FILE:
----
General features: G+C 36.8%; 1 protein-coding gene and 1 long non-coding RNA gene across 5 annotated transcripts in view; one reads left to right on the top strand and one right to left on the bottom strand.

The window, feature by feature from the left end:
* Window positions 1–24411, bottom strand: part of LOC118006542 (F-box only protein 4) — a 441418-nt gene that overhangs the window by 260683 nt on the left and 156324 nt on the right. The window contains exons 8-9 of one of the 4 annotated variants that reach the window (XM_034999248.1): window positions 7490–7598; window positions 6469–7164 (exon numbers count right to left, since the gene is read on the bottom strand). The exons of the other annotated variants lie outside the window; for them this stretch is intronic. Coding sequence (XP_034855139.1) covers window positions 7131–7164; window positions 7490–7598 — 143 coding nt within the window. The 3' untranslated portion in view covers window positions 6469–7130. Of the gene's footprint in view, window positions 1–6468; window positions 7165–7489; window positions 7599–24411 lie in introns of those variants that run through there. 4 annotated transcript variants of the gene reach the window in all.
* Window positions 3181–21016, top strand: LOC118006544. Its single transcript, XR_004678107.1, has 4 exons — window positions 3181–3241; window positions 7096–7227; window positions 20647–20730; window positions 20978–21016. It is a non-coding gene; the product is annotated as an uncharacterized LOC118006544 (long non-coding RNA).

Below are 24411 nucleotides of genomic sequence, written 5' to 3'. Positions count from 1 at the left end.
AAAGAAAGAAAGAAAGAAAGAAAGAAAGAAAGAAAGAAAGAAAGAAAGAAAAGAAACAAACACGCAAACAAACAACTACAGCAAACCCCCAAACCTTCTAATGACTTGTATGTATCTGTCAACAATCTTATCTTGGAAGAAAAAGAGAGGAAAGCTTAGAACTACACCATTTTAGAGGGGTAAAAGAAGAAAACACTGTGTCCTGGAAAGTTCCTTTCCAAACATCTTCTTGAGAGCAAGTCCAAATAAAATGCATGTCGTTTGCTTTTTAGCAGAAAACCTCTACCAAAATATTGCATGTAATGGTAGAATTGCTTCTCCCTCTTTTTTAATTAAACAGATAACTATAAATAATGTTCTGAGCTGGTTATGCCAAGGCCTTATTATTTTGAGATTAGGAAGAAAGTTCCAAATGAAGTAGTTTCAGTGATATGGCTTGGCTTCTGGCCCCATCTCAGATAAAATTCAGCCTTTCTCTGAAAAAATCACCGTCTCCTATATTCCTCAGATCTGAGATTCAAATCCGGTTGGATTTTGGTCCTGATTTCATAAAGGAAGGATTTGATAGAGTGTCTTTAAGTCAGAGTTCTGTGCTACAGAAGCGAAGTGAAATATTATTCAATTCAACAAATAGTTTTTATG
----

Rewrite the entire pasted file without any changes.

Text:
General features: G+C 36.8%; 1 protein-coding gene and 1 long non-coding RNA gene across 5 annotated transcripts in view; one reads left to right on the top strand and one right to left on the bottom strand.

The window, feature by feature from the left end:
* Window positions 1–24411, bottom strand: part of LOC118006542 (F-box only protein 4) — a 441418-nt gene that overhangs the window by 260683 nt on the left and 156324 nt on the right. The window contains exons 8-9 of one of the 4 annotated variants that reach the window (XM_034999248.1): window positions 7490–7598; window positions 6469–7164 (exon numbers count right to left, since the gene is read on the bottom strand). The exons of the other annotated variants lie outside the window; for them this stretch is intronic. Coding sequence (XP_034855139.1) covers window positions 7131–7164; window positions 7490–7598 — 143 coding nt within the window. The 3' untranslated portion in view covers window positions 6469–7130. Of the gene's footprint in view, window positions 1–6468; window positions 7165–7489; window positions 7599–24411 lie in introns of those variants that run through there. 4 annotated transcript variants of the gene reach the window in all.
* Window positions 3181–21016, top strand: LOC118006544. Its single transcript, XR_004678107.1, has 4 exons — window positions 3181–3241; window positions 7096–7227; window positions 20647–20730; window positions 20978–21016. It is a non-coding gene; the product is annotated as an uncharacterized LOC118006544 (long non-coding RNA).

Below are 24411 nucleotides of genomic sequence, written 5' to 3'. Positions count from 1 at the left end.
AAAGAAAGAAAGAAAGAAAGAAAGAAAGAAAGAAAGAAAGAAAGAAAGAAAAGAAACAAACACGCAAACAAACAACTACAGCAAACCCCCAAACCTTCTAATGACTTGTATGTATCTGTCAACAATCTTATCTTGGAAGAAAAAGAGAGGAAAGCTTAGAACTACACCATTTTAGAGGGGTAAAAGAAGAAAACACTGTGTCCTGGAAAGTTCCTTTCCAAACATCTTCTTGAGAGCAAGTCCAAATAAAATGCATGTCGTTTGCTTTTTAGCAGAAAACCTCTACCAAAATATTGCATGTAATGGTAGAATTGCTTCTCCCTCTTTTTTAATTAAACAGATAACTATAAATAATGTTCTGAGCTGGTTATGCCAAGGCCTTATTATTTTGAGATTAGGAAGAAAGTTCCAAATGAAGTAGTTTCAGTGATATGGCTTGGCTTCTGGCCCCATCTCAGATAAAATTCAGCCTTTCTCTGAAAAAATCACCGTCTCCTATATTCCTCAGATCTGAGATTCAAATCCGGTTGGATTTTGGTCCTGATTTCATAAAGGAAGGATTTGATAGAGTGTCTTTAAGTCAGAGTTCTGTGCTACAGAAGCGAAGTGAAATATTATTCAATTCAACAAATAGTTTTTATG